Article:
Sentinel keeps students sharp with advanced placement courses

2010-09-27T23:07:00Z 2011-05-29T21:01:46Z Sentinel keeps students sharp with advanced placement coursesBy JAMIE KELLY of the Missoulian missoulian.com
September 27, 2010 11:07 pm  • 

Editor’s note: “Hall Passages” is a weekly education feature in the Missoulian. Each week on a rotating basis, K-12 education reporter Jamie Kelly visits a private or public school in the Missoula Valley to see what’s new in the halls and walls of our learning institutions. Last week, Kelly spent some time at Sentinel High School.

Emily Dickinson at 7:45 a.m. is a workout.

In first period Advanced Placement English at Sentinel High School last week, students began poring over the American poet's "I Dreaded That First Robin, So" under the tutelage of English teacher Sarah Pohl.

There are so many ways to interpret Dickinson's lament of the coming of spring that a quiz on its meaning and literary devices seems almost ludicrous.

And yet, there they were, 12 multiple-choice questions, each with only one right answer.

After 15 minutes, the scores were tabulated. None in this class of 25 got all 12 correct. One got 11, two got 10, but most scores ranged from seven to nine (mark down a nine for a Missoulian reporter and 1986 Sentinel graduate).

And here's the lesson that Pohl was trying to impart on this Friday morning:

"Just stick to the simple meaning," said the teacher. "Don't go reading things into it, like, ‘Oh, she had an abortion.' "

Because whatever Dickinson's motivation for writing this poem, only one thing can be said for certain. And that is what? Pohl asked.

A student raised her hand.

"She doesn't like spring."

"Yes," said Pohl. "Dickinson does not like spring."

AP classes are offered in core subjects across the Missoula County Public Schools district, but no high school offers more course-hours - and to more students - than Sentinel. Sentinel is also the only high school to offer AP biology.

The classes are the most advanced offered at the high-school level, and passing their year-end tests will give students college credit.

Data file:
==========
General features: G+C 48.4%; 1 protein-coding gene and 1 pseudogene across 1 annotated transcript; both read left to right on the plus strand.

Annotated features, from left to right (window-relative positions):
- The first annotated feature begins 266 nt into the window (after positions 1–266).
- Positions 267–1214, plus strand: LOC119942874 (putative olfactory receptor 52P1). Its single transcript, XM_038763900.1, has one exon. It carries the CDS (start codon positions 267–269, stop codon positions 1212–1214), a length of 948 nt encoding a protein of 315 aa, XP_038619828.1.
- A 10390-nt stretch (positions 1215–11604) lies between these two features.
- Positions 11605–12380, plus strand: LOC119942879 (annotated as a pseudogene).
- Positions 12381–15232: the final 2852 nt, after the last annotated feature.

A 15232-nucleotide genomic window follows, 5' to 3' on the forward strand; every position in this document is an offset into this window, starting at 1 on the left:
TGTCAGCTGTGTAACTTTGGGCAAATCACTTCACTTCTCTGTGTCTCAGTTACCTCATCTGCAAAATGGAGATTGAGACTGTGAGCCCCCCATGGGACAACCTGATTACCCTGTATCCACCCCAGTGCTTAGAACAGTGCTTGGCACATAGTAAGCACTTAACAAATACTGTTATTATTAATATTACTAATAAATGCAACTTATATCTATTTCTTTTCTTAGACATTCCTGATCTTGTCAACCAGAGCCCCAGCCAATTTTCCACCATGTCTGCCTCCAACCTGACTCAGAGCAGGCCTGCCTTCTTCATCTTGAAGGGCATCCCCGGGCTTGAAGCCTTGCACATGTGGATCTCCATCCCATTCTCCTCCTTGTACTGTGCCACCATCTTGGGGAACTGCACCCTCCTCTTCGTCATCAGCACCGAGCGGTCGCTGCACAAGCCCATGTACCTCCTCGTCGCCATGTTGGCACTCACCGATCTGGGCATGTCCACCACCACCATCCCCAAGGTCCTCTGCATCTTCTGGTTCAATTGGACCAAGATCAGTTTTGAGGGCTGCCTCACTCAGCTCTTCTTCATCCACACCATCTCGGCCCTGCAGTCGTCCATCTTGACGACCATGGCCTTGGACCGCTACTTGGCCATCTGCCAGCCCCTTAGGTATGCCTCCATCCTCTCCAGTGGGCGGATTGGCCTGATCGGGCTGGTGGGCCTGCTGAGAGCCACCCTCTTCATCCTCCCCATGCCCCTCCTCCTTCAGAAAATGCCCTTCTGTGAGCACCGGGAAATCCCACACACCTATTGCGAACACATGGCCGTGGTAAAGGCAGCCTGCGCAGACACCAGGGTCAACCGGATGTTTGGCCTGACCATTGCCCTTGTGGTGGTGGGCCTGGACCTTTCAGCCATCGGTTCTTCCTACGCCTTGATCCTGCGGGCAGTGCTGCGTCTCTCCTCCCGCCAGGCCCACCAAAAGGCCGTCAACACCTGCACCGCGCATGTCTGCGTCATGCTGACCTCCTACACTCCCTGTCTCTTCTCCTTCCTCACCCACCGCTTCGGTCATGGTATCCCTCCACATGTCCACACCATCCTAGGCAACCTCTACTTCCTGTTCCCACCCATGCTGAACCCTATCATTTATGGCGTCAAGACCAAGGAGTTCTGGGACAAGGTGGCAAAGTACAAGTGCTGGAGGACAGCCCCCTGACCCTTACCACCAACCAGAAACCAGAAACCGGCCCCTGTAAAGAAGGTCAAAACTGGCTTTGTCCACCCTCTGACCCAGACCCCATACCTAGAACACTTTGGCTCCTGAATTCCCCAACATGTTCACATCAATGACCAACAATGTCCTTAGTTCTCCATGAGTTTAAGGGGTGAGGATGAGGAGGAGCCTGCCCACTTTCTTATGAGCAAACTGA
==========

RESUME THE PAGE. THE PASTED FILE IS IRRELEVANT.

In fact, the quiz on "I Dreaded That First Robin, So" was pulled right from a past exam, and giving it to her students was Pohl's method of showing them what they can expect from the AP tests.

"Get to the essential understanding," she told her class. "The simple meaning."

And then the class moved on to "The Kite Runner" - one of three summer reading assignments the students received - and its author's uses of metaphor and descriptive language.

***

Advanced Placement classes made their debut in the early 1990s within MCPS.

Unlike honors courses, which are still offered, they are accelerated to the extreme, their coursework and expectations more akin to what is required on a college campus than at a high school. Hence, the awarding of college credit if a student passes the College Board AP exams given in May.

The development of an AP curriculum within the schools is largely steered by the teachers themselves.

"The culture at Sentinel has been built over time," said Ray Curtis, who teaches AP government at Sentinel and has worked as an MCPS high school teacher for 25 years. It was Sue Babcock, a retired Sentinel teacher, who was responsible for the development of Sentinel's AP government courses.

In Curtis' AP classes, students get much of the same curriculum as those in his regular classes. However, the expectations and level of student involvement in the subject matter are markedly different.

Students in his courses are expected to analyze and interpret the historical lessons through a modern lens, with a keen understanding of current events and political developments.

So in Curtis' AP class during second period at Sentinel last Friday, the teacher led off the day's learning with multiple modern topics, including a Time magazine graphic of the U.S.-Soviet arms race during the 20th century.

Before that was a news update that Virginia had carried out a death sentence on a woman.

"So," he asked his class. "The death penalty. Is it legal in the U.S.?"

"Yes," was the general agreement.

"Yes, it is."

And what about this "lame duck" phrase you hear a lot of? And how does it relate to the Democrats' move to postpone a vote on Bush-era tax cuts until after the Nov. 2 election?

A student raised his hand and got it right.

" ‘Lame duck' is the time after an election," he said.

"That's right!" Curtis rang out. "Now the Democrats don't have to worry about (re-election) in a lame-duck session, because there really is no accountability."

That led to a brief discussion of - and handout on - Machiavelli's "The Prince."

It was a whirlwind 50 minutes, with Curtis interjecting his thoughts and challenging his students' insights every minute, even during an educational film about Charles I of England, whose reign seemed to be in big trouble when last we left him.

"So what are they going to do?" Curtis asked.

"Execute him!" a student said.

"But you don't execute kings, do you? Do you?"

"Yes."

And of course, Charles I was beheaded.

Students who took their eyes off the screen might look up to see a quote by Abraham Lincoln, "It is a sin to be silent when it is your duty to protest," or a Billings Gazette headline from 1972 that screamed the news of the murder of the Israeli Olympic wrestling team.

Why all this information overload? These quotes, these headlines, this constant questioning, these little nuggets of knowledge, like "another word for representative government is a ‘republic' "?

"I don't want you to be self-absorbed," Curtis told his class. "I want you to know what's going on in the world."

Reach Jamie Kelly at 523-5254 or at jkelly@missoulian.com.

 

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